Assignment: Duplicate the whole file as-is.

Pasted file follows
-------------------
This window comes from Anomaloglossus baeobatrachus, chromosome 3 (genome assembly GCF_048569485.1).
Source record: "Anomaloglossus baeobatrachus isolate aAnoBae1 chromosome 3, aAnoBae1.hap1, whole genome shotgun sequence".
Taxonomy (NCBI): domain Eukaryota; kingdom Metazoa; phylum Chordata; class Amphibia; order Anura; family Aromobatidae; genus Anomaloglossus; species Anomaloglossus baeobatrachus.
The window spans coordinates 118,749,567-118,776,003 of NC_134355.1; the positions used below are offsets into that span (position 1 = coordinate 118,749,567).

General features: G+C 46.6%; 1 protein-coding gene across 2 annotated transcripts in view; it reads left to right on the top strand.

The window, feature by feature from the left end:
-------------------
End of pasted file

This window comes from Anomaloglossus baeobatrachus, chromosome 3 (genome assembly GCF_048569485.1).
Source record: "Anomaloglossus baeobatrachus isolate aAnoBae1 chromosome 3, aAnoBae1.hap1, whole genome shotgun sequence".
Taxonomy (NCBI): domain Eukaryota; kingdom Metazoa; phylum Chordata; class Amphibia; order Anura; family Aromobatidae; genus Anomaloglossus; species Anomaloglossus baeobatrachus.
The window spans coordinates 118,749,567-118,776,003 of NC_134355.1; the positions used below are offsets into that span (position 1 = coordinate 118,749,567).

General features: G+C 46.6%; 1 protein-coding gene across 2 annotated transcripts in view; it reads left to right on the top strand.

The window, feature by feature from the left end: